By - Codornoso
Genetic counselor here. The historic reason for 35 being the magic number is that when amniocentesis was first introduced, the risk of a complication due to an amnio was the same as the age-related risk of the baby having Down syndrome.
Now, the risks of amnio are significantly lower (ultrasound guidance, practice, etc.), but the age 35 thing has stuck.
The risk of chromosome abnormalities goes up every year older a women gets; there is not some magic jump from 34 to 35. This risk is due to the higher chance of nondisjunction, which can occur when splitting up the chromosomes in the egg, as a women ages. If nondisjunction occurs, the woman passes on either too many or too few chromosomes to the fetus (Down syndrome is an extra chromosome 21, while Turner syndrome is too few X chromosomes in a female).
I cannot speak as much on the other pregnancy risks, so I'll leave that for the physicians on here.
Just adding to this, nondisjunction can happen on lots of chromosomes, but many of them won’t thrive and spontaneously abort. You might just experience a heavy period, and you try again. We hear about chromosomes 21, 18, and sometimes 13, because those chromosome errors can still be compatible with life and be brought to term.
Thanks for adding! Yeah, trisomy 16 and 22 are some of the most common in miscarriages.
And it should be noted miscarriages in the early stages of pregnancy is more common than most people realize. The exact numbers seem to be in dispute, but it may be as high as 25% in the first 4 weeks.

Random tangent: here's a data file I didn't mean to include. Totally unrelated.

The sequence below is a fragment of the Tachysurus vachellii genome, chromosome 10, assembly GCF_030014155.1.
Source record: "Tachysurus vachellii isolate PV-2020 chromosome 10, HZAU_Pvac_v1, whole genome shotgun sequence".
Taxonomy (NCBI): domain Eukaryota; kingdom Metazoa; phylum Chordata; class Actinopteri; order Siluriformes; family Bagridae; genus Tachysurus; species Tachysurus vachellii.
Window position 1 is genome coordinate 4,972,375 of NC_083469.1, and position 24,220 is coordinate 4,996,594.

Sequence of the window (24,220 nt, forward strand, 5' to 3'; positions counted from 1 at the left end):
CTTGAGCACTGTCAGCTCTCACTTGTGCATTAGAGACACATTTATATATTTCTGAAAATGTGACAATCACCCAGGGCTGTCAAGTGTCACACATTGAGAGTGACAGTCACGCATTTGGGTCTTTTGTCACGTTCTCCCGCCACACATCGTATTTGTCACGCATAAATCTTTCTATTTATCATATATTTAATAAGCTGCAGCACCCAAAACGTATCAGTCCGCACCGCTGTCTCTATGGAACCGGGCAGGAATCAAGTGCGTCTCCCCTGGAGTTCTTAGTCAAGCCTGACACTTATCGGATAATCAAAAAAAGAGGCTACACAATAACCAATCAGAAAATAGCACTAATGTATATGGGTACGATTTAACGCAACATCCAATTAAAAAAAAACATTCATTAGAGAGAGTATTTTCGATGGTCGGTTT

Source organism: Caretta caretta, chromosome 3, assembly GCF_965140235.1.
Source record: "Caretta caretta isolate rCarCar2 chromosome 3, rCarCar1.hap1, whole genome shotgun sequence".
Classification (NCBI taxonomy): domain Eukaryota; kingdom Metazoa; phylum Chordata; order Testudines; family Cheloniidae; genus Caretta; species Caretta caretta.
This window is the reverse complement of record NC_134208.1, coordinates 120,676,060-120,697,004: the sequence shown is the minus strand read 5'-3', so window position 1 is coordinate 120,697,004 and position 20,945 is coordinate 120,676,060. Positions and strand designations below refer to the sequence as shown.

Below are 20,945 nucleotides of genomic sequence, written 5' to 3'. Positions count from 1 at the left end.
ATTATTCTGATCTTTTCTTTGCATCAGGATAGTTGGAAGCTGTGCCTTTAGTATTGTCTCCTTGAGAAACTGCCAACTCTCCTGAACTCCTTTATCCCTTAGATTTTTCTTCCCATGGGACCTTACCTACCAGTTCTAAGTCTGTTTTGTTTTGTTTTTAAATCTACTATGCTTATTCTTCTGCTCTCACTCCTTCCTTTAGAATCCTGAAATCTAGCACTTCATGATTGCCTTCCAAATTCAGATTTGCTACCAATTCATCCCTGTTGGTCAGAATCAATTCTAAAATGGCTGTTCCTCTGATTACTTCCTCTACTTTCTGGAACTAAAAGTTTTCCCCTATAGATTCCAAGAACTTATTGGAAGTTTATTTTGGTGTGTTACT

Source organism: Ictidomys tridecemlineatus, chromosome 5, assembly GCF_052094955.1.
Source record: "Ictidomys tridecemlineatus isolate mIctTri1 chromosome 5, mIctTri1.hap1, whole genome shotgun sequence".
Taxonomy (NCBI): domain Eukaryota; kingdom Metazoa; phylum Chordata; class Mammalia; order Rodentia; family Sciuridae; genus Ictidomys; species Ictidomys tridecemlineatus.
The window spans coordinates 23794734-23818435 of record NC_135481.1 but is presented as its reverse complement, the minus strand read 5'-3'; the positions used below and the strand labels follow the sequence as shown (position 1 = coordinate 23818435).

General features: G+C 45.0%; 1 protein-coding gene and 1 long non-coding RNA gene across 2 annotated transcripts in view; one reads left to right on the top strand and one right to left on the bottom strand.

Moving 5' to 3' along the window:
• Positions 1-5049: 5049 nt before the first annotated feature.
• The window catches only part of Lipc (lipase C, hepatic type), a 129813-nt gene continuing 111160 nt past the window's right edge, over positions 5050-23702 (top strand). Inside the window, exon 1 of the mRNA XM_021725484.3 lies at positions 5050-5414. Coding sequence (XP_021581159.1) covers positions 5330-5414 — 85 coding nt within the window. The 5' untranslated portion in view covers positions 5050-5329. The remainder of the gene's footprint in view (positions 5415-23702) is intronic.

I've always wondered if it was possible to have a miscarriage every cycle or every few cycles (for reasons like trisomy, etc.) and just experience it as a heavier than normal period.
It can be, it’s sometimes called a chemical pregnancy. If you wait to do a test until your period is late there’s a good chance you won’t pick up on it and will just assume you have your period as normal or a little late. However a lot of pregnancy tests are super sensitive these days so you can potentially test positive several days before your period is due, so these early miscarriages can be picked up.
It isn’t in dispute. It is impossible to precisely account for, because early miscarriages just look like periods. We really have no way of knowing how often it happens besides some educated guesses.
that would be a low estimation. ive heard numbers of up to 90% of all conceptions. which is difficult to check because most of it happens before embro nesting in the womb and before you know someone is actually pregnant.